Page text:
Iris petrana, Petra Iris, is a species in the genus Iris, it is also in the subgenus of Iris and in the Oncocyclus section. It has spring blooming flowers that come in shades from burgundy, dark brown to dark violet and purple. They have yellow or dark 'beards' and flower over sword-like grey-green leaves. It is normally found in the desert sands between the countries of Jordan and Israel.
The large flowers are between 5–7 cm (2–3 in) in diameter, and come in dark shades ranging from dark brown or burgundy through to dark violet or dark purple. In certain lights the flowers appears to be nearly black.
Like other irises, it has two pairs of petals: three large sepals (outer petals), known as the 'falls', and three inner, smaller petals (or tepals), known as the 'standards'. The upright standards are obovate or unguiculate (claw-like) in shape, with dark veining.
The falls are oblong or ovate shaped with a signal patch that is virtually black. In the middle of the falls, there is a row of short hairs called the 'beard', which is mostly orange, yellow, or dark-tipped on a cream ground.
After the iris has flowered, it produces a seed capsule. The seeds are 3 mm in size and the wind disperses them from the seed capsules. The elaiosome (fleshy coating) of seeds of the iris are rolled by the wind along the soil surface near the plant and collected later by ants. The seeds have arils (a coating) which the ants seem to prefer.
Most irises are diploid, having two sets of chromosomes. This can be used to identify hybrids and classification of groupings. It was counted in 1980 by Awishai & Zohary. It has a chromosome count of 2n=20.
It is named after Petra (the historical and archaeological city in southern Jordan). Other plants similarly named are Kickxia petrana Danin (now known as Nanorrhinum petranum (Danin) Yousefi & Zarre), and Origanum petraeum Danin.
It was found in Ziza, Katrani (about halfway between Ma'an, Syria and Amman) in Palestine, then first described and published by John Edward Dinsmore in Fl. Syria, Palest. & Sinai, Edition 2 on page 599 in 1933.
They are still sometimes misnamed as I. nigricans (and called the black iris).
In the 1970s, a population of irises was found in Yeruham, Israel and botanist Avishay proposed that they were new and named them I. hieruchamensis. He did not formally publish his opinions, and later Feinbrun concluded they were the same species as found in the Negev desert.
Distribution and habitatEdit
It is found in southern Jordan, (near the town of Tafilah) and also in Israel, mainly the Negev desert. It is also found on the eastern side of Wadi Araba in the Dead Sea basin (which is between Jordan and Israel).
I. petrana grows mainly in the desert, on sandy loess plains and the stabilized sand fields above neogene (created) sandstone. It is also found in the marginal lands by the edge of the desert. They can be found at an altitude of 430 to 570 m (1,410 to 1,870 ft) above sea level.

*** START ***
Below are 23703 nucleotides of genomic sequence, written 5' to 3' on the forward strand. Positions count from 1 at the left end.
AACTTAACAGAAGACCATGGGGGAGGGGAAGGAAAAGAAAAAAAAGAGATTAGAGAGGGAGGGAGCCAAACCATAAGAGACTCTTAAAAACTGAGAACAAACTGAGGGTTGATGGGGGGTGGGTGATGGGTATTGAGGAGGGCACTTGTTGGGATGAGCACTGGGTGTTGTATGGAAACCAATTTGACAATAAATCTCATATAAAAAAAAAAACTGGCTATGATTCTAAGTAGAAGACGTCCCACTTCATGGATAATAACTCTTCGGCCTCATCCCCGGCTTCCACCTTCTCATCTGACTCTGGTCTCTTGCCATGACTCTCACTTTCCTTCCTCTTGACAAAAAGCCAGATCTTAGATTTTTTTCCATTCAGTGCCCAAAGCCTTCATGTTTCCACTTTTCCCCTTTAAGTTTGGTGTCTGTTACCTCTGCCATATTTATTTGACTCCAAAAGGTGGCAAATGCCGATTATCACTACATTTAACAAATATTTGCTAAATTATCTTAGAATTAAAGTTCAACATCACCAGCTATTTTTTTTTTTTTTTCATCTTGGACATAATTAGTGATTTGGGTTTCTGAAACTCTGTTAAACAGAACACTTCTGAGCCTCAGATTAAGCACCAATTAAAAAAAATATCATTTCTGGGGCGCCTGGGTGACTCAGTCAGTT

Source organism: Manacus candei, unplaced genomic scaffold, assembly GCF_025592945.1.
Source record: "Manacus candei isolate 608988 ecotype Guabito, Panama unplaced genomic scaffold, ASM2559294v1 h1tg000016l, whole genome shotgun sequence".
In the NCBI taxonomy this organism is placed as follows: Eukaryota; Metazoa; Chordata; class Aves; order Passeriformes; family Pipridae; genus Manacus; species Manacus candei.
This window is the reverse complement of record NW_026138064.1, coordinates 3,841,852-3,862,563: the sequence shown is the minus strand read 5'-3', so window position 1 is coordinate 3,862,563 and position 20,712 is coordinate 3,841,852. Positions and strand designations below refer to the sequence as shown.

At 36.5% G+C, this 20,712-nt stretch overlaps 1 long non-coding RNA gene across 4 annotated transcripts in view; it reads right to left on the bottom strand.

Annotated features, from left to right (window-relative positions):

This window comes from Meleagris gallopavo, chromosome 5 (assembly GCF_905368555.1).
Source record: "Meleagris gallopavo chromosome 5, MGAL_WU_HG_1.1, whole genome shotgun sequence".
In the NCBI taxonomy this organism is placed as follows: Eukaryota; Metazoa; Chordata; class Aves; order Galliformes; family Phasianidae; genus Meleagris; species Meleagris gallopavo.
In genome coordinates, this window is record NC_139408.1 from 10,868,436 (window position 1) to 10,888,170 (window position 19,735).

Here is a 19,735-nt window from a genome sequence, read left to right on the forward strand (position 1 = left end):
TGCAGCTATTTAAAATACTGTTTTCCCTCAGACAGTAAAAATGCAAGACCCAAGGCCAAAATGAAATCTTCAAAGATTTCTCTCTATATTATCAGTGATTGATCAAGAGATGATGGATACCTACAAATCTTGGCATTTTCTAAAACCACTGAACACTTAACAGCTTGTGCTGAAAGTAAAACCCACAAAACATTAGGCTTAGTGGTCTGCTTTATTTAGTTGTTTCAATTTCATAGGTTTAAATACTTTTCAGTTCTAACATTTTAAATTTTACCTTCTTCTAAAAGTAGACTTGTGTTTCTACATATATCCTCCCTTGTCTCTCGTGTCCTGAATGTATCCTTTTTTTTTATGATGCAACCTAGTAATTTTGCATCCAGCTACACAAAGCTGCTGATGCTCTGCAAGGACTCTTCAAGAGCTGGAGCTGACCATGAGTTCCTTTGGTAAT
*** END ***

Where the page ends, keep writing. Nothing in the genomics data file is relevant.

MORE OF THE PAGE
Since the 1950's, there has been a drastic decline in the population size and the number of iris plants found in the wild. The attractive flowers were picked in the wild, and uncontrolled grazing by animals also damaged plants.
In Jordan, various developments have threatened its existence and destroyed various habitats.
In Israel, it has been included on the endangered species list. It is included in the Red Book of Endangered Plants in Israel by Avi Schmid, Gadi Polk and Uri Fergman-Sapir. It has now been limited to one region, close to the town of Yeruham. The protected site Yeruham Iris Nature Reserve was created. It covers about 15 acres of almost total desert with just some spring foliage dotted here and there. Within the reserve, controlled grazing by animals has encouraged plant growth, but destructive grazing must be kept to a minimum, especially where the leaves of the irises and flowers have been eaten.
It is not on the IUCN Red List of Threatened Species.
Within the Yeruham Iris Nature Reserve, it grows with mounds of Echiochilon fruticosum, the blue Siberian lily Ixiolirion tataricum and a hyacinth relative called Leopoldia longipes subsp. negevensis. It is normally found in groups of plants, with 20 or more flowers, all blooming at the same time.
It requires well-drained soil and not too much water at any time, especially in the summer (after flowering). If it receives too much water or moisture, it becomes susceptible to various viruses.
Like many other irises, most parts of the plant are poisonous (rhizome and leaves), and if mistakenly ingested can cause stomach pains and vomiting. Also, handling the plant may cause a skin irritation or an allergic reaction.
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